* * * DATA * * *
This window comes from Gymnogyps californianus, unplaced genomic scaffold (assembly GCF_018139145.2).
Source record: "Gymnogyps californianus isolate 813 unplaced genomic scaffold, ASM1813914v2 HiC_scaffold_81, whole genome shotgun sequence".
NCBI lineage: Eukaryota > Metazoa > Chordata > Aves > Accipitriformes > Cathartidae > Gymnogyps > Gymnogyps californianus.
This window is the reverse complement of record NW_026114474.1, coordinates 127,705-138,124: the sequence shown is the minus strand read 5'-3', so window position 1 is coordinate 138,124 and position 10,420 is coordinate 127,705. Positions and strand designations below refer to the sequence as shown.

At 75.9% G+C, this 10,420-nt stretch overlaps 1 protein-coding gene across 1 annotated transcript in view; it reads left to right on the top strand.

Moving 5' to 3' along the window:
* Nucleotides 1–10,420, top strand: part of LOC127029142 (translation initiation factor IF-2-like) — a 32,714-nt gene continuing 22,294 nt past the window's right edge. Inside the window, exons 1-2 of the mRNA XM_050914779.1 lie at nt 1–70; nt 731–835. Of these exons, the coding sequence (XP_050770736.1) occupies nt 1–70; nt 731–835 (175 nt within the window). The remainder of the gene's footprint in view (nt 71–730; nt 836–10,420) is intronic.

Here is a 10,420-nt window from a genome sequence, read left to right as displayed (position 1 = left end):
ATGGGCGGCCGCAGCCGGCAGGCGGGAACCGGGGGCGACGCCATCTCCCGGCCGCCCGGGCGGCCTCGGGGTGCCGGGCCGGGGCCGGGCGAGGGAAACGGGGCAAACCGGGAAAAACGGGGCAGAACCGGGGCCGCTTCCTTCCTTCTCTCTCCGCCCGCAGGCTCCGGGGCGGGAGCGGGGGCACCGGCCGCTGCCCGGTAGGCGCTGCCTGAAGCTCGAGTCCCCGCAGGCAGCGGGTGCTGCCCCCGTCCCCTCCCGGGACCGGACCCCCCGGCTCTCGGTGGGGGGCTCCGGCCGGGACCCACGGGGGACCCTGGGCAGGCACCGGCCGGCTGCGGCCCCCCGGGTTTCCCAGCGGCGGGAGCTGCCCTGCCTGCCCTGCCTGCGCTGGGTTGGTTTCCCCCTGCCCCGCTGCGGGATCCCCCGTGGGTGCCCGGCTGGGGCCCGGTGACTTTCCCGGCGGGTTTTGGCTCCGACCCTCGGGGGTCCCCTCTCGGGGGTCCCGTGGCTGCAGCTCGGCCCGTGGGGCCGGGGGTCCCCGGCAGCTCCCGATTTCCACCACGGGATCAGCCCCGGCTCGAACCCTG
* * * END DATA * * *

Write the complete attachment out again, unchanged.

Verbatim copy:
This window comes from Gymnogyps californianus, unplaced genomic scaffold (assembly GCF_018139145.2).
Source record: "Gymnogyps californianus isolate 813 unplaced genomic scaffold, ASM1813914v2 HiC_scaffold_81, whole genome shotgun sequence".
NCBI lineage: Eukaryota > Metazoa > Chordata > Aves > Accipitriformes > Cathartidae > Gymnogyps > Gymnogyps californianus.
This window is the reverse complement of record NW_026114474.1, coordinates 127,705-138,124: the sequence shown is the minus strand read 5'-3', so window position 1 is coordinate 138,124 and position 10,420 is coordinate 127,705. Positions and strand designations below refer to the sequence as shown.

At 75.9% G+C, this 10,420-nt stretch overlaps 1 protein-coding gene across 1 annotated transcript in view; it reads left to right on the top strand.

Moving 5' to 3' along the window:
* Nucleotides 1–10,420, top strand: part of LOC127029142 (translation initiation factor IF-2-like) — a 32,714-nt gene continuing 22,294 nt past the window's right edge. Inside the window, exons 1-2 of the mRNA XM_050914779.1 lie at nt 1–70; nt 731–835. Of these exons, the coding sequence (XP_050770736.1) occupies nt 1–70; nt 731–835 (175 nt within the window). The remainder of the gene's footprint in view (nt 71–730; nt 836–10,420) is intronic.

Here is a 10,420-nt window from a genome sequence, read left to right as displayed (position 1 = left end):
ATGGGCGGCCGCAGCCGGCAGGCGGGAACCGGGGGCGACGCCATCTCCCGGCCGCCCGGGCGGCCTCGGGGTGCCGGGCCGGGGCCGGGCGAGGGAAACGGGGCAAACCGGGAAAAACGGGGCAGAACCGGGGCCGCTTCCTTCCTTCTCTCTCCGCCCGCAGGCTCCGGGGCGGGAGCGGGGGCACCGGCCGCTGCCCGGTAGGCGCTGCCTGAAGCTCGAGTCCCCGCAGGCAGCGGGTGCTGCCCCCGTCCCCTCCCGGGACCGGACCCCCCGGCTCTCGGTGGGGGGCTCCGGCCGGGACCCACGGGGGACCCTGGGCAGGCACCGGCCGGCTGCGGCCCCCCGGGTTTCCCAGCGGCGGGAGCTGCCCTGCCTGCCCTGCCTGCGCTGGGTTGGTTTCCCCCTGCCCCGCTGCGGGATCCCCCGTGGGTGCCCGGCTGGGGCCCGGTGACTTTCCCGGCGGGTTTTGGCTCCGACCCTCGGGGGTCCCCTCTCGGGGGTCCCGTGGCTGCAGCTCGGCCCGTGGGGCCGGGGGTCCCCGGCAGCTCCCGATTTCCACCACGGGATCAGCCCCGGCTCGAACCCTG